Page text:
The yen dropped against all of its 16 major peers as Asian shares advanced amid continued negotiations among U.S. lawmakers to avert a default, curbing demand for Japan’s currency as a refuge.
The dollar rose for a fourth day against the Japanese currency as U.S. Republicans and President Barack Obama pledged further discussions on a debt-limit increase and government shutdown. Australia’s dollar was headed for back-to-back weekly gains after the yield premium its two-year debt offers over the U.S. climbed to its highest since April. New Zealand’s currency gained before a Chinese trade report tomorrow economists forecast will show exports and imports grew last month.
“An agreement on the debt ceiling is seen as a risk-on catalyst, while the opposite is risk off -- it’s as simple as that,” said Daisaku Ueno, the chief currency strategist at Mitsubishi UFJ Morgan Stanley Securities Co. in Tokyo, a unit of Japan’s biggest financial group by market value. “It’s convenient to use dollar-yen to take part in this kind of swing trade.”
The yen depreciated 0.2 percent to 98.33 per dollar as of 8:55 a.m. London time, having slid 1.5 percent in the prior three sessions. It fell as low as 98.55, the weakest since Oct. 1. Japan’s currency dropped 0.4 percent to 133.30 per euro, poised for a 0.9 percent weekly decline. The greenback fell 0.3 percent to $1.3558 per euro.
The MSCI Asia Pacific Index of shares climbed 1.3 percent. Japan’s markets will be closed on Oct. 14 for a holiday.
Obama and House Republican leaders met for 90 minutes at the White House yesterday after House Speaker John Boehner of Ohio said he would offer a measure to postpone a potential U.S. default to Nov. 22 from Oct. 17.
The president didn’t accept or reject Republicans’ plan for a short-term increase in the debt limit. The two sides planned further talks among their staff members last night to address the president’s insistence that Republicans agree to fund the government before starting broader fiscal talks.
The dollar has climbed 0.4 percent this week, according to Bloomberg Correlation Weighted Indexes that track the currencies of 10 developed nations. The Australian currency rose 0.8 percent, while the euro strengthened 0.4 percent and the yen weakened 0.6 percent.
Dollar gains may stall before a report today predicted to show confidence among U.S. consumers declined to the lowest level since January this month. The Thomson Reuters/University of Michigan preliminary index of sentiment decreased to 75.6 this month from 77.5 in September, according to the median estimate in a Bloomberg News survey.
A report on U.S. retail sales scheduled to be released today is among those that have been delayed by the partial U.S. government closure that began Oct. 1 after Republicans insisted on changes to a 2010 health-care law.
A shutdown lasting through the end of the week could cost the economy 0.2 percentage point in growth, according to the median estimate in a Bloomberg survey of economists. The damage escalates to a 0.5-point loss if the shutdown carries through Oct. 25. The closure has also pushed out expectations for when Federal Reserve will start to taper monetary stimulus.
Goldman Sachs Group Inc. raised its forecast for the yen versus the dollar saying momentum behind Prime Minister Shinzo Abe’s reforms has slowed and expectations of further easing by the Bank of Japan haven’t been realized.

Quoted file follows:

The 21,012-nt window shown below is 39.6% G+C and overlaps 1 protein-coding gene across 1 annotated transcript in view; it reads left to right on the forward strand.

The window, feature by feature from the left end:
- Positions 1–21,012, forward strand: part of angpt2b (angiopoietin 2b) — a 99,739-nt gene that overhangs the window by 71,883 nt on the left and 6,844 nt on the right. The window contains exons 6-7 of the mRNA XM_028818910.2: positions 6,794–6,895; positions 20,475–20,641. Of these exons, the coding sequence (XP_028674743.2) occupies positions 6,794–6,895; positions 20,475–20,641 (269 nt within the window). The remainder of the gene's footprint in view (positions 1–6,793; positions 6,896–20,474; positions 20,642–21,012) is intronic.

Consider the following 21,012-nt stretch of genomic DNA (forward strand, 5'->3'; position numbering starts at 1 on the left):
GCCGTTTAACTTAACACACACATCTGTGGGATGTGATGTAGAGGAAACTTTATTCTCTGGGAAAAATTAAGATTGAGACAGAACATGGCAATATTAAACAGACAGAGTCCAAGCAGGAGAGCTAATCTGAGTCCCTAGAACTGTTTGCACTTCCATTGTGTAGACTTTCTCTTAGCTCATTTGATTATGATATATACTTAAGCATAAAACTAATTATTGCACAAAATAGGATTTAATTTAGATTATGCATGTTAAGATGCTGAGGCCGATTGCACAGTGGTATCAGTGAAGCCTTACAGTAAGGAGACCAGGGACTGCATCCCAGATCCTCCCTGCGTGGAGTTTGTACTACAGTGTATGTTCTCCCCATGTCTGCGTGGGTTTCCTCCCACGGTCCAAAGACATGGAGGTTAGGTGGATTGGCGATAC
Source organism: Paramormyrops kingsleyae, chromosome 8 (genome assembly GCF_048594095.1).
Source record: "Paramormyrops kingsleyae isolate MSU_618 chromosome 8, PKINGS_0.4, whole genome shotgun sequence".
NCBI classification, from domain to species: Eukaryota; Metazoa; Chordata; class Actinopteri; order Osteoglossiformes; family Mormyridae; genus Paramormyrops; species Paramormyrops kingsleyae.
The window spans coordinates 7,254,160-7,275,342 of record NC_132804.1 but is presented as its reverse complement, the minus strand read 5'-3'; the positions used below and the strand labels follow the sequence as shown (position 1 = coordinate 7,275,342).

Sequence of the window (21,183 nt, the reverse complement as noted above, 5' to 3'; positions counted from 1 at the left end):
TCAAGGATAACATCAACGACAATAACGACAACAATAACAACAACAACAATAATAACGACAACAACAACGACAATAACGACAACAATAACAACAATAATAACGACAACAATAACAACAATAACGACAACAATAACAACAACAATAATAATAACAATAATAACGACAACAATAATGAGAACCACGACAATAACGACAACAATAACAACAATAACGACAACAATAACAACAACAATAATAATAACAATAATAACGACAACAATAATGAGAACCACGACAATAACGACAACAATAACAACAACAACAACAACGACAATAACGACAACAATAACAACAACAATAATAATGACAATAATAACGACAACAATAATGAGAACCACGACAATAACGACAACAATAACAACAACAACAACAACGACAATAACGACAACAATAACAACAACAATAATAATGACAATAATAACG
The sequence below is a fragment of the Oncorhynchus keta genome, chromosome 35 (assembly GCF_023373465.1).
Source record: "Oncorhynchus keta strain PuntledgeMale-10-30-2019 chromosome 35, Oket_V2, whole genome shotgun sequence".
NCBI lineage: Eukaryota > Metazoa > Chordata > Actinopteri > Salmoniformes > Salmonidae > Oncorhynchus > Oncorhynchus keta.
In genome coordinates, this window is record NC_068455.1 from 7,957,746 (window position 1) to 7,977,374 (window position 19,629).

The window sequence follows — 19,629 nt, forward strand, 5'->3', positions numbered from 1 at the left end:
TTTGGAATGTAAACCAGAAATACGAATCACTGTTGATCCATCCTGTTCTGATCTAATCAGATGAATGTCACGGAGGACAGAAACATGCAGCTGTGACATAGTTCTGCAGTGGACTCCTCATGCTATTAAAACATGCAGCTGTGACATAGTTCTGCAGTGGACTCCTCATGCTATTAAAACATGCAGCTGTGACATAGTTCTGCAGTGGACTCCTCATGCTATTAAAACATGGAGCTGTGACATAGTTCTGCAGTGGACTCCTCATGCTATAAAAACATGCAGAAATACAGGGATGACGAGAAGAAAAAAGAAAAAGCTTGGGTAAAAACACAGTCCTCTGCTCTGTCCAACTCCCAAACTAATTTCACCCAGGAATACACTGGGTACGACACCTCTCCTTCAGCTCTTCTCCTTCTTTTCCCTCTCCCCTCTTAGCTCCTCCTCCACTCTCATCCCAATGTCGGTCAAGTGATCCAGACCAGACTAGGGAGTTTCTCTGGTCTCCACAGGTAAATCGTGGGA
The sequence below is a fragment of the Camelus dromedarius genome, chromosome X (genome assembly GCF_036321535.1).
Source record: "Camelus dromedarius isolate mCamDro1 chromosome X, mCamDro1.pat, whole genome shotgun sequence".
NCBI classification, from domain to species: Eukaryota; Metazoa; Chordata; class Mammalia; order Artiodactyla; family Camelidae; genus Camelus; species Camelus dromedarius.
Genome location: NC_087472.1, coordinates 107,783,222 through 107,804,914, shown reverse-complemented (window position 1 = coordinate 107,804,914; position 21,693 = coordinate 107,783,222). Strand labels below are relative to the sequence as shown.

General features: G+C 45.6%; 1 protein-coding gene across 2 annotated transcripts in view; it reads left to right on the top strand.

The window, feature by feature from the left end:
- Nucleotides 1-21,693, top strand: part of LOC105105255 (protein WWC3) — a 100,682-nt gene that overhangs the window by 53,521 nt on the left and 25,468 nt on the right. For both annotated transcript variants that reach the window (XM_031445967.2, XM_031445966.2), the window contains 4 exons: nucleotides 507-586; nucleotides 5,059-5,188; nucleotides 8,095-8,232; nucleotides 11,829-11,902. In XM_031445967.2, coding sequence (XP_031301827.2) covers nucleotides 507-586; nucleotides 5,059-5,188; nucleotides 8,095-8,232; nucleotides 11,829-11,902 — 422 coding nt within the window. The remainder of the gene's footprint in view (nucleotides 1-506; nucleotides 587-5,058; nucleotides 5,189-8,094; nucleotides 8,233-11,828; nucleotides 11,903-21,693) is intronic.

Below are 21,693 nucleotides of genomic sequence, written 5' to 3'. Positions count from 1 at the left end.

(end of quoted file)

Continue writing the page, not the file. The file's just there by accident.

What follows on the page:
The yen will trade at 98 per dollar over three months, the bank said, from an earlier projection for it to fall to 105, according to a note to clients dated Oct. 10. Japan’s currency will trade at 103 over six months and 107 over a year, compared with previous forecasts of 105 and 110 respectively, it said.
“We expect additional monetary policy easing and some further structural reforms around the beginning of the next fiscal year,” analysts led by London-based chief currency strategist Thomas Stolper wrote. “This suggests that dollar-yen could start to drift higher in the first quarter next year. This would also correspond to the expected start of Fed tapering.”
Concern that the lack of U.S. data and slower growth may delay a reduction of bond purchases by the Fed has helped widen the yield gap between the U.S. and Australian government securities. Australia’s two-year debt offered holders 2.5 percentage points more in yield than similar-maturity Treasuries, the most since April 22.
Aussie gains may be sustained before a report tomorrow that will probably show imports by China climbed for a third-straight month. Inbound shipments rose 7 percent in September from a year earlier and exports grew 5.5 percent, according to median estimates in a Bloomberg poll. China is Australia’s largest trading partner.
China’s economy has picked up in the third quarter and may expand about 7.5 percent or 7.6 percent this year, Deputy Central Bank Governor Yi Gang said yesterday in Washington. The world’s second-largest economy may grow about 7 percent for the “foreseeable future,” he said.
“The momentum has picked up and a lot of the fears have waned over Chinese growth,” said Sean Callow, a senior currency strategist at Westpac Banking Corp. (WBC) in Sydney. “There’s no doubt that’s been one of the reasons the Aussie dollar has been more resilient than in the past.”
Australia’s dollar added 0.2 percent to 94.73 U.S. cents and has gained 0.4 percent this week. It climbed 0.4 percent to 93.13 yen, up 1.3 percent from Oct. 4. New Zealand’s currency climbed 0.6 percent to 83.32 U.S. cents and 0.8 percent to 81.93 yen
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Chart: WorldWideMarkets Alpha Trader